"I don't think they're exceptional, I think we're probably not as competitive as we would like.

"[But] I believe the guys are going get to the bottom of it. There is potential there, we just need to figure out a way to unlock that performance."

Lewis Hamilton appears to be back and ready to chase another Formula One title with Mercedes.

The contentious nature in which Hamilton was denied a record-breaking eighth drivers' championship in 2021 had prompted talk he would quit the sport.

Hamilton was pipped by Max Verstappen in the final seconds of the season-ending Abu Dhabi Grand Prix following a controversial decision from race director Michael Masi to let the cars between the pair – running first and second but separated by a series of lapped rivals – pass a late safety car and allow one lap of racing.

Mercedes team principal Toto Wolff warned it was "not possible" for Hamilton to get over the nature of that result, and little has been heard from the Briton since.

But the former McLaren man ended his social media silence earlier this month when he posted: "I've been gone. Now I'm back!"

And Mercedes' own Twitter posts have now revealed Hamilton is back with the team ahead of the launch of their W13 car.

After sharing a picture of Hamilton with the caption "Year 16", the Silver Arrows uploaded footage of new team-mate George Russell being fitted in his seat.

Hamilton appears in the video and greets Russell, and the team added: "Oh wait, Lewis is in this?" A picture of Hamilton with Russell followed.

Hamilton last year signed a contract that ties him to Mercedes through the 2023 season.

Lewis Hamilton is hopeful that future team-mate George Russell will be the next Briton to win the Formula One world championship.

The British drivers will link up next season, with Russell set to replace Valtteri Bottas at Mercedes.

The 24-year-old is 15th in the drivers' standings, having achieved his first podium with Williams at the Belgian Grand Prix, while also recording top-10 finishes in Hungary, Italy and Russia.

Many expect Russell to offer a genuine challenge to Hamilton, who recently signed a new two-year deal with Mercedes, with the latter seeking an eighth world title and just eight points behind leader Max Verstappen heading into the final two races of the 2021 season.

The 36-year-old is anticipating a healthy rivalry with his compatriot and hopes he can be a positive influence on the 2018 Formula 2 world champion.

"You've seen George is hugely respectful," he said in an interview published by BBC Sport.

"He's a super-talented young man and I think there's a huge amount of respect already going in, and we've got a nice balance at the moment.

"But he's going to want to be quick, he's going to want to show up and win, and do all those things that you do when you enter a new role.

"I remember in 2007 when I went up against [Fernando] Alonso [at McLaren]. Of course, I wanted to beat him at the first race, so I appreciate and expect George to have that mentality; otherwise he's not a winner.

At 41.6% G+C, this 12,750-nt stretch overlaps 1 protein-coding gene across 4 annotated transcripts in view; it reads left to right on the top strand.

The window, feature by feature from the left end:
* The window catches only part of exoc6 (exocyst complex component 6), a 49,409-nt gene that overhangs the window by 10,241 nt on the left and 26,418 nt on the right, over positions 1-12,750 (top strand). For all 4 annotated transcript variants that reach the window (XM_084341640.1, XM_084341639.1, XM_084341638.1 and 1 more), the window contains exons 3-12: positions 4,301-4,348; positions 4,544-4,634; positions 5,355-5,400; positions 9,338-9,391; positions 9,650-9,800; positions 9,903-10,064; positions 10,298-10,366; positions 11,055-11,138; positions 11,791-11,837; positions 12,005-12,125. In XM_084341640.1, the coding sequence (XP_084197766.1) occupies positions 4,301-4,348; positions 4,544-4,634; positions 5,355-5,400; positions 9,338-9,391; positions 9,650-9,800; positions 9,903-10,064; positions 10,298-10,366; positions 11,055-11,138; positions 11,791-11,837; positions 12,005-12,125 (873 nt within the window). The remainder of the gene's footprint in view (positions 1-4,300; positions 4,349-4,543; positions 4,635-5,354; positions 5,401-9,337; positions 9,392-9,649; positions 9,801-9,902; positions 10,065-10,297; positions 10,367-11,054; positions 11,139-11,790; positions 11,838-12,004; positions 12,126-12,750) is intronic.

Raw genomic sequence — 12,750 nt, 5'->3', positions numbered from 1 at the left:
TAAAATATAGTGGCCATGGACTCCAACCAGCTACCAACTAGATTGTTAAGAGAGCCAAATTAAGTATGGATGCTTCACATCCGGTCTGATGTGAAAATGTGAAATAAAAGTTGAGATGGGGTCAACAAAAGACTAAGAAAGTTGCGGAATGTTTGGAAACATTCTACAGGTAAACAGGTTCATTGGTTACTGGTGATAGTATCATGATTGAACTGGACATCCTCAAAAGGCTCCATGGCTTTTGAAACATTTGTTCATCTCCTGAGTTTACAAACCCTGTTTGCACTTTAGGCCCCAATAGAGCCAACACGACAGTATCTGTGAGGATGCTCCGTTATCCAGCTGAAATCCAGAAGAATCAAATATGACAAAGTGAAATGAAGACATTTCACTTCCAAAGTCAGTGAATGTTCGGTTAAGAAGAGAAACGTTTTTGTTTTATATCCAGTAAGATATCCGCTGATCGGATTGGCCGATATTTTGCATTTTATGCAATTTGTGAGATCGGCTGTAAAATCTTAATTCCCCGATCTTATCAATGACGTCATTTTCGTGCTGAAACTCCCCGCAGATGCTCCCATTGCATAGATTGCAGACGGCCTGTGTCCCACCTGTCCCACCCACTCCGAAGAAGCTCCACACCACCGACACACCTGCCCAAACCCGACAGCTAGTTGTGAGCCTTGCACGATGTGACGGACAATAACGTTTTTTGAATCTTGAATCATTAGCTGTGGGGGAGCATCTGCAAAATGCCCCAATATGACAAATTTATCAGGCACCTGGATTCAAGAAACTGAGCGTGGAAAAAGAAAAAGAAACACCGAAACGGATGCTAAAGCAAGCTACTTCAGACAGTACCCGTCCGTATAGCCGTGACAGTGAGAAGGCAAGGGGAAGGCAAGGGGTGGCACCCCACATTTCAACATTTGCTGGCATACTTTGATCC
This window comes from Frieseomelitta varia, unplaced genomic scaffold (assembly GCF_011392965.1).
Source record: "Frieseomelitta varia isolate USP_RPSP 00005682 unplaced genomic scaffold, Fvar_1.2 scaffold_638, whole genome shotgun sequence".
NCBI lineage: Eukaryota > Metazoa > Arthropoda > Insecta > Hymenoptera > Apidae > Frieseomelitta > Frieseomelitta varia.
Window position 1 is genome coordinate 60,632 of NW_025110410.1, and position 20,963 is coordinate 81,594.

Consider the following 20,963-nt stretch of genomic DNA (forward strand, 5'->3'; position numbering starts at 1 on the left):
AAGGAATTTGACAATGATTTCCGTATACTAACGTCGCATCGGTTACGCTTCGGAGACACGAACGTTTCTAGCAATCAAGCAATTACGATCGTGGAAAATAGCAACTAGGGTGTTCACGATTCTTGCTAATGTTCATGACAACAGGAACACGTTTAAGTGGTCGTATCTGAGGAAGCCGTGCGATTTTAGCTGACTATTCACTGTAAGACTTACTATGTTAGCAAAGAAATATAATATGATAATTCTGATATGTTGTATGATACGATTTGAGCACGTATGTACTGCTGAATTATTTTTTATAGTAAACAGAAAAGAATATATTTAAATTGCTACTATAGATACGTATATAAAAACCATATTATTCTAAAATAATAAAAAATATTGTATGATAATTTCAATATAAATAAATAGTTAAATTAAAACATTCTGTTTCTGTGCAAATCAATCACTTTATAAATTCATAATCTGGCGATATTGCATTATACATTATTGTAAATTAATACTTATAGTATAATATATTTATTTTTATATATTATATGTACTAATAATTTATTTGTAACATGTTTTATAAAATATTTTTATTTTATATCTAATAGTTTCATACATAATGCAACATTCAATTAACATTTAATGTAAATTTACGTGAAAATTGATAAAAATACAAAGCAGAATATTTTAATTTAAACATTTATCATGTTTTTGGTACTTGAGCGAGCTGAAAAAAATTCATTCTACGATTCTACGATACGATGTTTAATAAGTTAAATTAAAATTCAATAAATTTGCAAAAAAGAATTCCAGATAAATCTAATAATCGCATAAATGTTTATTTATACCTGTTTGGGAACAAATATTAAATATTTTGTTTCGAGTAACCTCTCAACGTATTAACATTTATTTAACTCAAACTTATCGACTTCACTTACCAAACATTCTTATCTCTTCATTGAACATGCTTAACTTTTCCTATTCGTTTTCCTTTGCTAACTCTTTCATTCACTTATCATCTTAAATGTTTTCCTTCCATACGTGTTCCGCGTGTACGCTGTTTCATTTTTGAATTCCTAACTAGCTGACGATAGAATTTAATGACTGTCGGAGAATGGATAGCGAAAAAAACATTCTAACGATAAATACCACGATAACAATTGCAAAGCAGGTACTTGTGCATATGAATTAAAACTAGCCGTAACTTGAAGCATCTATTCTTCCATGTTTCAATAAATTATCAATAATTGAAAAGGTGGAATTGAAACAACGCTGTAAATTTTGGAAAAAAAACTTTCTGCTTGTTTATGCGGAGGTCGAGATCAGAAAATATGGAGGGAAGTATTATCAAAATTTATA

"But I'm in a different place. I really want to see him succeed. There's going to be a point where I don't continue in this sport. He's my team-mate, and he's going to be the next Brit that I want to see win a world championship.

"So, while we are going to be competing, and I want to win on track. I really hope I can have a positive influence on how he conducts himself within the team, whether it's the time he commits to engineering or how he churns through the data, or even just how he drives on track."

Max Verstappen fumed at "stupid idiot" Lewis Hamilton and aimed a middle-finger salute at his title rival in a heated United States Grand Prix session.

The fight for the Formula One title intensified when the pair came close to making contact during FP2 at the Circuit of The Americas on Friday.

Championship leader Verstappen snapped over the team radio after going wheel-to-wheel with Hamilton, saying: "Ha! Stupid idiot!" and making his feelings clear with a gesture to the Mercedes driver.

A Red Bull engineer told Verstappen to "ignore it" as the Dutchman endured a frustrating day, having been caught in traffic at the start of the mid-session short runs.

He could only finish down in eighth in the second session as Sergio Perez set the pace, with Hamilton third behind Lando Norris.

Valtteri Bottas topped the timesheets in the first session, but will take a five-place grid penalty in Austin after having a sixth engine of the season – with three being the limit – fitted and a sixth exhaust.

Silver Arrows team principal Toto Wolff says there is a risk that Hamilton, who trails Verstappen by only six points, could take another grid penalty this season

He added: "I can't say whether we will be taking one and what the percentage is, but obviously the risk is still there.

"What is difficult to evaluate is do you want to pre-empt the situation and take another penalty and take the hit or do you want to really run it and possibly risk a DNF, and that is a discussion that is happening as we speak, and we haven’t come to the right answers yet."

Williams driver George Russell, Bottas' replacement at Mercedes for 2022, and Aston Martin's Sebastian Vettel will start on the back row after they had multiple new engine parts fitted.

Valtteri Bottas, George Russell and Sebastian Vettel have taken grid penalties for the United States Grand Prix this weekend.

Bottas won in Turkey last time out, but a repeat would appear unlikely at the Circuit of The Americas on Sunday after the Mercedes driver had a sixth engine of the season – with three being the limit – fitted and a sixth exhaust.